Besides oncogenes, tumour suppressors also regulate autophagy. Otto Warburg first observed that cancer cells undergo aerobic glycolysis due to lack of mitochondrial oxidative phosphorylation. The tumor suppressor, p53, positively regulates oxidative phosphorylation via synthesis of cytochrome c oxidase (COX-2) and downregulates glycolysis via transcription of TP53-induced glycolysis and apoptosis regulator (TIGAR) [71] (Figure 1). Loss of p53 enhances aerobic glycolysis resulting in more aggressive cancer phenotypes. p53 is often loss in cancer thus maybe an important genetic change contributing to the “Warburg effect.” p53 is known as a regulator of apoptosis, however its role in coordination of nutrient utilization in order to preserve cell survival is equally important. TIGAR is a direct transcriptional target of p53 and alters cellular use of glucose. TIGAR shares sequence homology with the bisphosphatase domain of 6-phosphofructo-2-kinase/fructose-2-,6-bisphosphataseand dephosphorylate fructose 2,6-bisphosphate reducing the levels of this metabolite. In addition, TIGAR suppresses ROS levels and autophagy. In the glycolytic pathway 6-Phosphofructo-1-kinase (PFK-1) converts fructose 6 phosphate to fructose1, 6-bisphosphate. This in turn activates PFK-1 mediated by TIGAR and leads to inhibition of glycolysis. p53 also modulates another enzyme later in the glycolytic pathway, phosphoglyceratemutase (PGM). Wild type p53 downregulates PGM whereas p53 mutation increases its activity and leads glycolytic flux. In addition to regulation of glycolytic enzymes via TIGAR and PGM, p53 is important in the regulation of glucose transport. p53 can also down regulate glucose transporter expression leading to a reduction in intracellular glucose. Glucose transporter 1 (GLUT1) and glucose transporter 4 (GLUT4) are directly repressed at the gene promoter by p53 (Figure 1). This is important in autophagy since autophagy is activated by metabolic stress (glucose deficit) leading to degradation and recycling of cellular substrates that support metabolism and promote survival and tumor growth. p53 acts as a key regulator element autophagy through regulation of glycolytic pathway and hence metabolic stress.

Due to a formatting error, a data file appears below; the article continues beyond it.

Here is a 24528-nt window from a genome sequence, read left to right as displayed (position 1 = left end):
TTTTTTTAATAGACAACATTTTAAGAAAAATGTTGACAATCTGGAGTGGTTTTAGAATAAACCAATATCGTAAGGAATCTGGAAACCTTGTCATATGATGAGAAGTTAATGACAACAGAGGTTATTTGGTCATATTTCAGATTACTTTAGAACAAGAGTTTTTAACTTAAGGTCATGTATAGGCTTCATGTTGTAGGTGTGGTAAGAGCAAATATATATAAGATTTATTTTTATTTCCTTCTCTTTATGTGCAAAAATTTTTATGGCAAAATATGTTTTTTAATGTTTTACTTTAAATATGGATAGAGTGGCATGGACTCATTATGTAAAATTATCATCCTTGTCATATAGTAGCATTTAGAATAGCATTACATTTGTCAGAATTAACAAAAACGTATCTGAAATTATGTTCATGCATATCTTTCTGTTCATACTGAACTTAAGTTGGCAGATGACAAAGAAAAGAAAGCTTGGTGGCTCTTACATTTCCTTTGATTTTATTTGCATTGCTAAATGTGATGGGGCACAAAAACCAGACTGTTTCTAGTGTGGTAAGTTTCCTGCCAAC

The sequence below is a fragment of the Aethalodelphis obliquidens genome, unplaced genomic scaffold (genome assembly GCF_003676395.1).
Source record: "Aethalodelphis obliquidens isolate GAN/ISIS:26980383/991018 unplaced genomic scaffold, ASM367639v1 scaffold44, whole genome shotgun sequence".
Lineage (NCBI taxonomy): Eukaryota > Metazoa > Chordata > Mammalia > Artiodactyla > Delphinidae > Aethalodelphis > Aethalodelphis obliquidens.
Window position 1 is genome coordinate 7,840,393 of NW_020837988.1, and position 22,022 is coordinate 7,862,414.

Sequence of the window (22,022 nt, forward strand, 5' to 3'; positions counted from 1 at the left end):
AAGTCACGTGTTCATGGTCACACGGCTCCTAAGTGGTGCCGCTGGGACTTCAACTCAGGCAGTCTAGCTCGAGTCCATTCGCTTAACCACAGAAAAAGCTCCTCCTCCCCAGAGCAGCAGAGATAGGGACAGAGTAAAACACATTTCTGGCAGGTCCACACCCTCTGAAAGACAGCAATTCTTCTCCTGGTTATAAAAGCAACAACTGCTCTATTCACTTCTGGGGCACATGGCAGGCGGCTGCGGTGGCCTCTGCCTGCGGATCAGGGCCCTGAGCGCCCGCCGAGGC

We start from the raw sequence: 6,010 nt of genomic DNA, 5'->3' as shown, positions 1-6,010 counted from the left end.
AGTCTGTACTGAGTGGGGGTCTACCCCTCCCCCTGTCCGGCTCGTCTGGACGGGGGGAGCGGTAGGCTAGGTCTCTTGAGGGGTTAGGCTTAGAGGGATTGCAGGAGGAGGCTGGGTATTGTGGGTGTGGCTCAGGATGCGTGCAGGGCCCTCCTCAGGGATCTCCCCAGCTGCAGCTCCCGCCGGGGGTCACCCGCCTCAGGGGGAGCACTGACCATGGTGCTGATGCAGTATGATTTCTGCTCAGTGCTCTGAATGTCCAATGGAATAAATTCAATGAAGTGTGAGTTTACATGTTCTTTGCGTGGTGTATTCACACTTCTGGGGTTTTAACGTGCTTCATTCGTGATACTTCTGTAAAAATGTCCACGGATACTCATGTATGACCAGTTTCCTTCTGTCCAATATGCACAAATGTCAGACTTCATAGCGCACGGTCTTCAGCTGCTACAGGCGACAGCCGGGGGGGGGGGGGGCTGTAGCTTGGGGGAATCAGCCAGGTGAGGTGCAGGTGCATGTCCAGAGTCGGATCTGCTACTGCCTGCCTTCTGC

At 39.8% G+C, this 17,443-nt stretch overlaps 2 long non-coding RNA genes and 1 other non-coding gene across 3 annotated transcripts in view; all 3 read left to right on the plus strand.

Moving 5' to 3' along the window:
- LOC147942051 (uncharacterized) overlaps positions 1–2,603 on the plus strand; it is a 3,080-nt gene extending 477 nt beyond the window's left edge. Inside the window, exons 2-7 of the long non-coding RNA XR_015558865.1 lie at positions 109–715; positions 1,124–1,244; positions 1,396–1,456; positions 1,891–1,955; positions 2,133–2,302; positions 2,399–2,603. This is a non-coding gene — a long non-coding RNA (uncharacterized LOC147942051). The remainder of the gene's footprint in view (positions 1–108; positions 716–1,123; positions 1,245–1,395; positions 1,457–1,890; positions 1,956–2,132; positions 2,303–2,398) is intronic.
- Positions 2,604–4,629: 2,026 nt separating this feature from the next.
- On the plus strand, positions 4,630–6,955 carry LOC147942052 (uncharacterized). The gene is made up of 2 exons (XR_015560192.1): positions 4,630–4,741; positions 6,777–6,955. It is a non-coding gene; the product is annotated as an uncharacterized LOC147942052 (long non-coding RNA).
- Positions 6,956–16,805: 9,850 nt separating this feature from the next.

The role of p53 in regulating autophagy through metabolism is complicated. It regulates through cellular location and by transcriptional dependent and independent mechanisms. Nuclear localization of p53 enables activation of AMPK which then leads to autophagy. A fine balance between nuclear and cytoplasmic p53 is responsible for autophagy homeostasis [72]. Nuclear p53 induces autophagy (Figure 2) through upregulation of mTOR pathway regulators. Under metabolic stress, basal p53 expression regulates multiple detoxifying pathways such as upregulation of antioxidant targets such as GPX1, MnSOD, ALDH4, and TPP53INP1 [7377]. In addition, p53 target genes, sestrin1 and sestrin2, have been identified as a connection between p53 activation and mTORC1 activity [73, 78]. p53 exerts the antioxidant effect via inducing Sestrin expression in response to DNA damage and oxidative stress which leads to inhibition of mTORC1 activity and autophagy. Sestrins inhibit mTORC1 activity by interacting with mTOR pathway suppressors AMPK, TSC1, and TSC2 [78]. In contrast, cytoplasmic p53 inhibits autophagy mediated by activation of mTOR downstream signaling [79] (Figure 2). In addition, the mTOR pathway activates MDM2, the major ubiquitin ligase that reduces nuclear p53 expression [80]. Cytoplasmic p53 also binds to high mobility group box 1 (HMGB1) preventing formation the HMGB1/Beclin 1 complex, and inhibiting autophagy [81]. Beclin1 also controls the protein stabilities of ubiquitin-specific peptidases, USP10 and USP13, by regulating their deubiquitinating activities. Since USP10 mediates the deubiquitination of p53, regulating deubiquitination activity of USP10 and USP13 by Beclin1 provides a mechanism for Beclin1 to control the levels of p53 [82]. Moreover, p53 inhibition was found to promote cell survival in response to glucose starvation through autophagy [83]. All these results suggest that the autophagy induced by p53 deletion in tumors provide a survival advantage to malignant cells in response to unfavorable conditions. Taken together, p53 signaling regulates autophagy in response to metabolic stresses.